From left to right: Silvia Restrepo of Universidad de los Andes, Jan Leach of Colorado State University, Patricia del Portillo of CorpoGen, and Sally Mackenzie of Pennsylvania State University speak during a panel discussion on women in science at CIAT headquarters in Cali, Colombia.
Colorado State University in the United States is experiencing a first: Its College of Agriculture has an unprecedented four women as heads of its five departments, according to Jan Leach, the associate dean for research at the college. The other position is vacant, and it might well go to a deserving woman.
Next year, Universidad de los Andes, a private research university in Bogota, could also have its first woman elected to rector. It’s something its vice-rector for research, Silvia Restrepo, fervently hopes will happen.
In other words, some women in science are shattering the proverbial glass ceiling. The process, though, is slow and long.
Restrepo and Leach, together with CorpoGen Executive Director Dr. Patricia del Portillo and Pennsylvania State University Professor Sally Mackenzie, spoke during a panel discussion on women in sciences, which CIAT hosted last week at its headquarters in Cali, Colombia. They discussed their respective research career paths, inspirations, challenges, and ideas to boost active participation of women in the science, technology, engineering, and mathematics fields, collectively known as STEM.
In universities and scientific organizations everywhere, women are generally underrepresented. Restrepo noted for instance that women only make up a tenth of her university’s full professor positions.
The panelists discussed some of the reasons for the underrepresentation, agreeing that it is a mix of factors. One is the long-held perception that there are just some careers for women. Another is that women, especially the ones with families, would prefer not to work long hours so they can spend time with their children.
There’s also the rigid expectation about how one should progress in her science career.
Mackenzie, the Lloyd and Dottie Huck Chair for Functional Genomics at Penn State’s Department of Biology, said it should be OK for a woman to go back to school (or work) after she has children or do a postdoctoral study after she’s already had certain kinds of training.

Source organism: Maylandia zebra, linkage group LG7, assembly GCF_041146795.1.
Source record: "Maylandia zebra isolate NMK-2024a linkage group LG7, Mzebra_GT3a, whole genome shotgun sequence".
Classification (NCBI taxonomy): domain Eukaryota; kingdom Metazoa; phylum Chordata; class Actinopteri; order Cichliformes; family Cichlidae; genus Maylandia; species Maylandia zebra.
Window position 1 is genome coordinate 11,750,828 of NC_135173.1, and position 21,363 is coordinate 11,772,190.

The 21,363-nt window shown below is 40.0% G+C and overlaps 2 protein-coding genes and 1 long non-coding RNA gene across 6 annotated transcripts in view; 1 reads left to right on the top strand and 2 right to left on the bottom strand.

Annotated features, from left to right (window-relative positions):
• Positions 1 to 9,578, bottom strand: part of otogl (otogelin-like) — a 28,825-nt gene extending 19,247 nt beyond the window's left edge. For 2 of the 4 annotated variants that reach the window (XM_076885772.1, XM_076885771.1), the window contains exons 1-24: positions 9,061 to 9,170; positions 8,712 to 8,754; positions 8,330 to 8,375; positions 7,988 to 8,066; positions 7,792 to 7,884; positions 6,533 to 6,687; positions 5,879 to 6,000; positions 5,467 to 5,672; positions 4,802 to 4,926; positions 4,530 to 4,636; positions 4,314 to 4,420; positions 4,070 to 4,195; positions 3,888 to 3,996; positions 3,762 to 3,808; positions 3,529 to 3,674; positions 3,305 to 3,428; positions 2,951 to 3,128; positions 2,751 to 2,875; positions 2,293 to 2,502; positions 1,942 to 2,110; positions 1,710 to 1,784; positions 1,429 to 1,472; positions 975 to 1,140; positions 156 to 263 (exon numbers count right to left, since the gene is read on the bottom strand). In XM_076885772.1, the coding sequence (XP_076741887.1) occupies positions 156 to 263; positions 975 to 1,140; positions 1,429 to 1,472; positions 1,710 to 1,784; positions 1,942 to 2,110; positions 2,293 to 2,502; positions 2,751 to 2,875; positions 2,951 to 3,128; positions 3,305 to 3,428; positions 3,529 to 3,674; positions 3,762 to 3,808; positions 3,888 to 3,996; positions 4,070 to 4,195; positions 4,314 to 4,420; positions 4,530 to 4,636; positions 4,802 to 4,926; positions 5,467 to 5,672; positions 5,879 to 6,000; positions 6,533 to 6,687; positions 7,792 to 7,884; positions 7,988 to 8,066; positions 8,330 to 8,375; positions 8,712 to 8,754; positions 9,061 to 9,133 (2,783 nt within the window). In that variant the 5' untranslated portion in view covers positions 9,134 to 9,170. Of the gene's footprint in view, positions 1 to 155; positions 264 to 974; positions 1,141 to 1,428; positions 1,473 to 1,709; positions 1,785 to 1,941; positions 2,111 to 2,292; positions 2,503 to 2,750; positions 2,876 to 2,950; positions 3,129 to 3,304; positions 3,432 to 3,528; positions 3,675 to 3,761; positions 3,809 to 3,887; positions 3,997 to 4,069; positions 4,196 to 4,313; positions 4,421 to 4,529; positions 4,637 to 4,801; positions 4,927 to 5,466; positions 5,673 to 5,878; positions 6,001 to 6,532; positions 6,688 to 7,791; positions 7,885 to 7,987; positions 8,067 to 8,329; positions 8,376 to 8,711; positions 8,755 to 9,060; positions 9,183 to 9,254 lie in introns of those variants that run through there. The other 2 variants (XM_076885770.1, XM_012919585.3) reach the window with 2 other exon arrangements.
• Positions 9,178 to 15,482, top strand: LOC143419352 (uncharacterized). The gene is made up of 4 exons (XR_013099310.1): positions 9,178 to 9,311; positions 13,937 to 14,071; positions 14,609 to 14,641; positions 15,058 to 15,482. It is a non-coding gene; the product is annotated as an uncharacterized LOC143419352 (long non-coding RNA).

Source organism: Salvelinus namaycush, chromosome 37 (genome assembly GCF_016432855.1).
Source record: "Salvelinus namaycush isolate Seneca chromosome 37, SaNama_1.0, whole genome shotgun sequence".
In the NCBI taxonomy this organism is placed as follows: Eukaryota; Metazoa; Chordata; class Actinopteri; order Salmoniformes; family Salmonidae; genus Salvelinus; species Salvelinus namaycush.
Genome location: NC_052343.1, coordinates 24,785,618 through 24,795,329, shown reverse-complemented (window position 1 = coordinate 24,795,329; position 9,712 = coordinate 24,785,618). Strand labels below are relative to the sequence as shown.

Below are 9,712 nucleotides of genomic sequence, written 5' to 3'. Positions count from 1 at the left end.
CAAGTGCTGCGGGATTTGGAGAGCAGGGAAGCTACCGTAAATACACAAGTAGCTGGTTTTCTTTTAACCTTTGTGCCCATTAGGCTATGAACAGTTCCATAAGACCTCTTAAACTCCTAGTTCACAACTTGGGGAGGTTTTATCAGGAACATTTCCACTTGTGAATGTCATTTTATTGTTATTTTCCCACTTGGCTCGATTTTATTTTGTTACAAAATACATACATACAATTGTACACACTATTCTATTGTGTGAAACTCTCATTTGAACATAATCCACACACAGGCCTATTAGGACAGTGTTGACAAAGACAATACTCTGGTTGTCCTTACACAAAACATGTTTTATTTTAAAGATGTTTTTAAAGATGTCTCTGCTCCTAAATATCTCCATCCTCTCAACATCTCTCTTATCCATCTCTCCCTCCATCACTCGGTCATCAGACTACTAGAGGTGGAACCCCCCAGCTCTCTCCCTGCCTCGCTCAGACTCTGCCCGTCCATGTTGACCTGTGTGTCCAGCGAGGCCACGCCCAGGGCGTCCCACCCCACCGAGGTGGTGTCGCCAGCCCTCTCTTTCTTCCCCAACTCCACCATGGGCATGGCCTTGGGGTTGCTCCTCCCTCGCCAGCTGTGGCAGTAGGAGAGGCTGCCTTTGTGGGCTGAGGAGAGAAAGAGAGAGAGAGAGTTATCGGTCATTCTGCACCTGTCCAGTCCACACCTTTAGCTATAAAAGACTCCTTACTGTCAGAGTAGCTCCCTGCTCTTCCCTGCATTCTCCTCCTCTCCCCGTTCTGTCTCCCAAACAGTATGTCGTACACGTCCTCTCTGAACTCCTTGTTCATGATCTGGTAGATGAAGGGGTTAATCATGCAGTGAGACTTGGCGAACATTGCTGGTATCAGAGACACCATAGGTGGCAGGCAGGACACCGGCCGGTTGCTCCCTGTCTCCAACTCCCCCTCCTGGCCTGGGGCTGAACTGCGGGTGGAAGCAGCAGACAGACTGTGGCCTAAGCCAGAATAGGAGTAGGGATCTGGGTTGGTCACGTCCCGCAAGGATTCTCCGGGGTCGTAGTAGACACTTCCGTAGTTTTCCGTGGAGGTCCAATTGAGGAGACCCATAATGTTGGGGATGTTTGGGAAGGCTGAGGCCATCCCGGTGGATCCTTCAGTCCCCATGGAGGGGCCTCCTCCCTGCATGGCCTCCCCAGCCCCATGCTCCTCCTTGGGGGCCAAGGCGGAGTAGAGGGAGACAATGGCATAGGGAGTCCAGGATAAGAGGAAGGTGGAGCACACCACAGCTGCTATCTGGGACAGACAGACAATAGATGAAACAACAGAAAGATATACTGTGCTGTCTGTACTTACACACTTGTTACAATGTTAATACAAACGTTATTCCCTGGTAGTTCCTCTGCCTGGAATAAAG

“[T]hat would be much more inviting to women to have full and steady careers in science than what I think we offer now, which is that you should have had your PhD by this age, then your postdoc, then you start your position and promotion by this year, which has not worked well for the American system in keeping women engaged and wanting those jobs,” she added.
The panel also made reference to the importance of working for a supportive organization, and having a supportive spouse as key.
Del Portillo said her husband was her “big supporter,” one who was always ready to take care of their child if she needed to travel or stay late at work.
“It’s not easy to combine all the things,” she said. “But I’m lucky [to have a husband like mine].”
Jennifer Twyman, postdoctoral social scientist at CIAT, noted that there remains a lot of challenges for women in science.
“I don’t think there are any easy answers, but we are getting more and more role models, like our great panel,” added CIAT’s gender expert.
The panel discussion on women in sciences was part of the Robert D. Havener Seminar on “Innovations for Crop Productivity” held September 14. It represents a starting point for CIAT to pursue a dialogue to ensure more women engagement in STEM.